It is common knowledge that when things go wrong, it can be a trigger for relapse for people in addiction recovery. Financial problems, low self-esteem, and tough times like a loss of a loved one or a divorce are obvious triggers for cravings that can eventually result in drinking or drug use.
What is less known, however, is that when things appear to be going great, triggers for relapse may be just as much of a problem – perhaps even more so because the signs are often hidden and no one is prepared.
Here are just a few of the most common triggers for relapse that can strike when you least expect it.
- A Romantic Relationship That Goes Well
Everyone knows that it is no good for your recovery when a romantic relationship goes bad, when a relationship is fraught with argument and misunderstandings, or when feelings are unrequited, but it is often a surprise to learn that romantic relationships that go well are just as much of a trigger in some cases.
Why? Any number of reasons, including:
- A partner who drinks and gets high recreationally
- A partner who tells you that “just one” is okay
- A partner who is also in recovery but “falls off the wagon,” taking you along for the ride
- A codependent relationship that takes so much time that you have little time for 12-Step meetings, therapy, and other treatment services that keep you connected to recovery
- Getting into Your Dream School
You’ve spent months, if not years, taking the prerequisites, getting together letters of recommendation and transcripts, and/or applying for scholarships and pulling together the funds you need to cover the costs. When you got accepted to your program, it probably felt amazing!
Now that you’re in the program, however, suddenly the stress starts piling up. You may find that:
- It’s a lot of work or the material is more difficult than you imagined.
- The heavy workload may interfere with your relationships, causing more stress.
- Money may be exceptionally tight.
- The intense schedule may stop you from getting to your usual 12-Step meetings and therapy sessions.
- You may find that you do not love the area of study as much as you thought you might, which may throw you into a state of confusion.
- A Great New Job
Similarly, landing the dream job you’ve wanted and worked for may at first seem to be the best thing that could have happened to you. But once you begin the work schedule, you may find that it:
- Is far more stressful than you originally thought
- Stops you from engaging in therapeutic interventions and services
- Cuts into your downtime or sleep more than you would like
- Puts you in contact with people who regularly drink or use drugs
- An Amazing Vacation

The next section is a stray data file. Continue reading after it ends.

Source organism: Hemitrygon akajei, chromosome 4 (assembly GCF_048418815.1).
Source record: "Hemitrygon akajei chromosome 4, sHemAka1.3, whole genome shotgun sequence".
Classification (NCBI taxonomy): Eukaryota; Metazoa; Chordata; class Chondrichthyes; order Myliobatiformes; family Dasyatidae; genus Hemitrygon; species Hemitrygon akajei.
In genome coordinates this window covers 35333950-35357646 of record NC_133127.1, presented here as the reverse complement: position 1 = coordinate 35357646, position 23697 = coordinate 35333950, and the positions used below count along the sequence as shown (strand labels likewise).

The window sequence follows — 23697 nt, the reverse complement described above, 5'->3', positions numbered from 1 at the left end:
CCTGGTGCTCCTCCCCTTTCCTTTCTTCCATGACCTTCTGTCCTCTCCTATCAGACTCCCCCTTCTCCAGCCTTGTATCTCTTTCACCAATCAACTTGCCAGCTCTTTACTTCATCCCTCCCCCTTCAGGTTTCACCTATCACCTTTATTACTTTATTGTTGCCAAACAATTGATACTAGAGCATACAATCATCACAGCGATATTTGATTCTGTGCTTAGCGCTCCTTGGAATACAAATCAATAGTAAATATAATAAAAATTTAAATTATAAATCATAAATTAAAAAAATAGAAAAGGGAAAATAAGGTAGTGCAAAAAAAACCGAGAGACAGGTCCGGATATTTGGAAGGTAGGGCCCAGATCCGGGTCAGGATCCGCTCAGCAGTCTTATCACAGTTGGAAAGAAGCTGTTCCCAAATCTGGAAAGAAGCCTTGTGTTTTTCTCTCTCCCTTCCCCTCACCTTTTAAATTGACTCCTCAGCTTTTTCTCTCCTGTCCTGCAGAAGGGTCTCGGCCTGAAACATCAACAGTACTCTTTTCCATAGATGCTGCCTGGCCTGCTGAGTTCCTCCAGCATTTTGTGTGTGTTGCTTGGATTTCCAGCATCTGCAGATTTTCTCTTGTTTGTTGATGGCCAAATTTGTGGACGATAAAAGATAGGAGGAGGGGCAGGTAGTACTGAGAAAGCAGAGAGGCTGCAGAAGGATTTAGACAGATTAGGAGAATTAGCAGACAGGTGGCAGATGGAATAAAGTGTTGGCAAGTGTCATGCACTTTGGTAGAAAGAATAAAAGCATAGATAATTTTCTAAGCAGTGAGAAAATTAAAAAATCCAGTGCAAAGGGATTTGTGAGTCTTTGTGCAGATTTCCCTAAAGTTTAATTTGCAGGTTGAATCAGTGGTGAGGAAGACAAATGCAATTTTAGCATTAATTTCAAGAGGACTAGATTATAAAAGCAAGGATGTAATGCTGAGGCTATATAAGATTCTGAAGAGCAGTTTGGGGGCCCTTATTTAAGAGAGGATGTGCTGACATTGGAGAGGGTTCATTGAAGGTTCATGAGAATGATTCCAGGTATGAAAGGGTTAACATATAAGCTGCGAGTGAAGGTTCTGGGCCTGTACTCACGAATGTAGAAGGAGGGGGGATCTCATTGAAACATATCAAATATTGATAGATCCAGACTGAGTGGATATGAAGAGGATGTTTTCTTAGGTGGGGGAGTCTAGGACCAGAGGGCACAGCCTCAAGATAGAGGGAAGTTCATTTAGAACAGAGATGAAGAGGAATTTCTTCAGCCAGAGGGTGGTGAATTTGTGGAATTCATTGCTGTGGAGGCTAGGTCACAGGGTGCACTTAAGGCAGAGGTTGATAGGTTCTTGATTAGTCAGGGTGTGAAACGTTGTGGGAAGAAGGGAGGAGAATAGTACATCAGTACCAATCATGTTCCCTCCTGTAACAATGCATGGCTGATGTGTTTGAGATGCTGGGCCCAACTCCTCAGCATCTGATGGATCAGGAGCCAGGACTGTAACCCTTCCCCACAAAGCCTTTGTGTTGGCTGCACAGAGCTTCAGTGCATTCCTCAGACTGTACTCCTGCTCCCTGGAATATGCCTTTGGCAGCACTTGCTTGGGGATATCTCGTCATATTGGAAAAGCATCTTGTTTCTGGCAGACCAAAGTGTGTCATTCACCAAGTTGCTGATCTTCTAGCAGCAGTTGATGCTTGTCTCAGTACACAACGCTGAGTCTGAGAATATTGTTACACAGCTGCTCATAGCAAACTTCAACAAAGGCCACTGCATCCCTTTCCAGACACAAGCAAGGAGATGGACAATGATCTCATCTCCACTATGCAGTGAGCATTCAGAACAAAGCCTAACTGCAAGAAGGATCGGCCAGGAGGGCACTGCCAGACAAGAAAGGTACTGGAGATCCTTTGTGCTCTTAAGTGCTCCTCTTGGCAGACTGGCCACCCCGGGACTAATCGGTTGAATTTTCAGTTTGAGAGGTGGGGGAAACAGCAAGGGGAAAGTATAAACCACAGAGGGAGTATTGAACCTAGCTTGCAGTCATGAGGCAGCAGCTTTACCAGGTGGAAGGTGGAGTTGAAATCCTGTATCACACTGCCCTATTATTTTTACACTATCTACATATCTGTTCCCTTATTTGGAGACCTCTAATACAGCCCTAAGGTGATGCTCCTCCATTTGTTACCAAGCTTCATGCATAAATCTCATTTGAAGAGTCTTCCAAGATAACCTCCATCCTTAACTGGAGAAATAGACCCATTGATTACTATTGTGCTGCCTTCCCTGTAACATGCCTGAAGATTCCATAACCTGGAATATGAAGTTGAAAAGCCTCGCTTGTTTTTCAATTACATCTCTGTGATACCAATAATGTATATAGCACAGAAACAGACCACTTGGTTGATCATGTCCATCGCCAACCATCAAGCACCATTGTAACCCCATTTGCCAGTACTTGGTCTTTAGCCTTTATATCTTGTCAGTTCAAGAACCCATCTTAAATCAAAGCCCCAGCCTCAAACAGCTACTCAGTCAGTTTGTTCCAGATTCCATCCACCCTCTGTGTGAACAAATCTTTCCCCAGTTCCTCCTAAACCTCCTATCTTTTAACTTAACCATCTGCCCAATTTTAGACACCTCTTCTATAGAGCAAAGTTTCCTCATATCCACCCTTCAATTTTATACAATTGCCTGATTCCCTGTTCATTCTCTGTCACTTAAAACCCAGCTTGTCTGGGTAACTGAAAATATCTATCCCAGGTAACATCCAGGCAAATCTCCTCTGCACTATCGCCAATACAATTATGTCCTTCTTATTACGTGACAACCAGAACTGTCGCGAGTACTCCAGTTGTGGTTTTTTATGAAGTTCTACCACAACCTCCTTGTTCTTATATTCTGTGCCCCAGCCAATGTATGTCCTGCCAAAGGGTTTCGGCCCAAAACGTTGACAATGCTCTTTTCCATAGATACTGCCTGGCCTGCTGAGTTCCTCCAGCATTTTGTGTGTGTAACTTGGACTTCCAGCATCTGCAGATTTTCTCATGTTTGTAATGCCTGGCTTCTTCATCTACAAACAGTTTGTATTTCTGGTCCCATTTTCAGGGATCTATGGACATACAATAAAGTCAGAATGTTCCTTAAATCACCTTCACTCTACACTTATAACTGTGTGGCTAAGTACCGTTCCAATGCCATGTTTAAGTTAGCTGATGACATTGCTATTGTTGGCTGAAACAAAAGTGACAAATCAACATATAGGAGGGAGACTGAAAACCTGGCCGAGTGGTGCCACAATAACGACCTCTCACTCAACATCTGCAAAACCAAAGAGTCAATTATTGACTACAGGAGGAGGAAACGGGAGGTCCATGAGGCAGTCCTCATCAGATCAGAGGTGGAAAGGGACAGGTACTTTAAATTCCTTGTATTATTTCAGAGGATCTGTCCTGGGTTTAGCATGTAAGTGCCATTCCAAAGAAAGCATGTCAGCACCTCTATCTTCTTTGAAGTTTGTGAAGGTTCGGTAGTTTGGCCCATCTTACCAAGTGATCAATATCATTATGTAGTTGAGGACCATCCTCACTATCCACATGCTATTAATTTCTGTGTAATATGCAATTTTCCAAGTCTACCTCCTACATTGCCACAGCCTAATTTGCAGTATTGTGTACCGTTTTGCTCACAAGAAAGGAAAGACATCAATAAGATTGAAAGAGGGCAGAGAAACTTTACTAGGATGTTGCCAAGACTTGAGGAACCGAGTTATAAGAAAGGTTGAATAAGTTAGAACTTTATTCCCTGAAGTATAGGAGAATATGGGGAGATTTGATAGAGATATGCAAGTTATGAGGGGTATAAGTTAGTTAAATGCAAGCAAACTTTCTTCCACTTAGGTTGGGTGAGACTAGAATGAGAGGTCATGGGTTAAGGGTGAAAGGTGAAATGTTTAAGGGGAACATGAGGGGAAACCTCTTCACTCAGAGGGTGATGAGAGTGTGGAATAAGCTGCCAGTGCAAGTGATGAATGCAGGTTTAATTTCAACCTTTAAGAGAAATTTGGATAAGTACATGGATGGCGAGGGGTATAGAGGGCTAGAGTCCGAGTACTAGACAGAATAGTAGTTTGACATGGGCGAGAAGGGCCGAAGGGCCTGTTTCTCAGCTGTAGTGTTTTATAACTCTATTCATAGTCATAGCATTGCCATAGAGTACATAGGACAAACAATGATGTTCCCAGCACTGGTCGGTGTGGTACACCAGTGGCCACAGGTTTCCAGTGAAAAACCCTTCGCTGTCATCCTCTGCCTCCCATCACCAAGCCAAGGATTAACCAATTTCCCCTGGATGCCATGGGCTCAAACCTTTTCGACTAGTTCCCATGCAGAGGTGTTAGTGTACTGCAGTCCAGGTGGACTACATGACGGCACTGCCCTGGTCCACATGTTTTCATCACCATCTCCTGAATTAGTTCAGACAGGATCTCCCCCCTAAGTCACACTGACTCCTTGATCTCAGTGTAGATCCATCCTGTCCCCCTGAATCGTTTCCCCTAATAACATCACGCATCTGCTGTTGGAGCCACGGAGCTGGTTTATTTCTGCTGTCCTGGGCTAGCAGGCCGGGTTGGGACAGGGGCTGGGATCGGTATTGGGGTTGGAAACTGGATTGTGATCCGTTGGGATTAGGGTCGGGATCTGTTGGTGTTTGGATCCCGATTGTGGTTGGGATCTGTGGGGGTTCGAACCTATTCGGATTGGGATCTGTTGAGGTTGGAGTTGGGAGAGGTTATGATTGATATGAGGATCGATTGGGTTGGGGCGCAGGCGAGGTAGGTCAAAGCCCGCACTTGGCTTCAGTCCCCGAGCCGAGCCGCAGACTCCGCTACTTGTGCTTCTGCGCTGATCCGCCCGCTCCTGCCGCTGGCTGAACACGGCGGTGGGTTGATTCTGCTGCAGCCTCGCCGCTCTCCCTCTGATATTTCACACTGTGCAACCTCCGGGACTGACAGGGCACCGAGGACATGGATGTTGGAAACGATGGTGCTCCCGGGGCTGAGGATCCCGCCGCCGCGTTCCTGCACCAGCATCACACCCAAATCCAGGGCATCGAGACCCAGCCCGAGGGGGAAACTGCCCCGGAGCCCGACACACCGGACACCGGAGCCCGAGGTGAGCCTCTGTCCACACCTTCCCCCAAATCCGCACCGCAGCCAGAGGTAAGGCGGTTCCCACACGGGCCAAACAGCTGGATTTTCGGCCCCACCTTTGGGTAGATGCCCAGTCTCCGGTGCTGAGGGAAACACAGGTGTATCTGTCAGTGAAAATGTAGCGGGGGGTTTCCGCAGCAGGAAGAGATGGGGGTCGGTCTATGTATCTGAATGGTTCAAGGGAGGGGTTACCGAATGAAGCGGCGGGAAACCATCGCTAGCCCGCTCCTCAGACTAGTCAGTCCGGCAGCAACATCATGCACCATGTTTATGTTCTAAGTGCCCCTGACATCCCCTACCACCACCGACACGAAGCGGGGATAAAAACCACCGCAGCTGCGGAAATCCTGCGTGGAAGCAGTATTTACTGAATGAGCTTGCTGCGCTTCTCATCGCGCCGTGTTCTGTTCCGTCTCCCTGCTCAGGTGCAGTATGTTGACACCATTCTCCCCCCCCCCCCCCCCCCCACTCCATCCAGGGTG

An awesome vacation that allows you a break away from the same old stuff, day in and day out, is one of the benefits of a recovery that is on track. In active addiction, travel is often unthinkable, but in active recovery, you can plan, save, and begin to enjoy the world around you.
However, travel is not without its stresses and risks to your recovery, including:
- Being surrounded by revelers who are drinking and/or using drugs
- Meeting people who are not supportive of your recovery or who otherwise try to exploit your traveler status
- Running out of money or experiencing unexpected problems with credit cards or other sources of funds you were counting on to get you through the trip
- Losing reservations, tickets, or other things necessary to have a smooth trip
- Feeling Confident in Recovery
Feeling great in recovery and enjoying increased levels of confidence and self-esteem are some of the best parts of recovery. But it is possible to feel “too” confident – that is, to feel as if you no longer need to stay engaged in therapy and meetings or that you are unshakeable in your sobriety and nothing can get to you. It is precisely at these times that many people begin to rationalize the idea that they can drink in moderation or use other substances minimally on a regular or recreational basis without consequences; often, they ultimately end up returning to active addiction
Managing Cravings and Minimizing Triggers
The way to manage unexpected triggers and cravings is much like how one should respond to more common triggers. That is:
- Know what your unexpected triggers for relapse might be and when they might arise.
- Have a plan for managing those triggers in advance in an effort to circumvent them.
- Notice when you begin to feel uncomfortable or engage in behaviors or thought processes that indicate a relapse may be imminent.
- Surround yourself with people you trust who can help you by providing an objective viewpoint and letting you know when you may be verging on crisis.
What triggers for relapse have come up for you unexpectedly in recovery? How do you make changes or manage the situation so you avoid drinking or using other substances?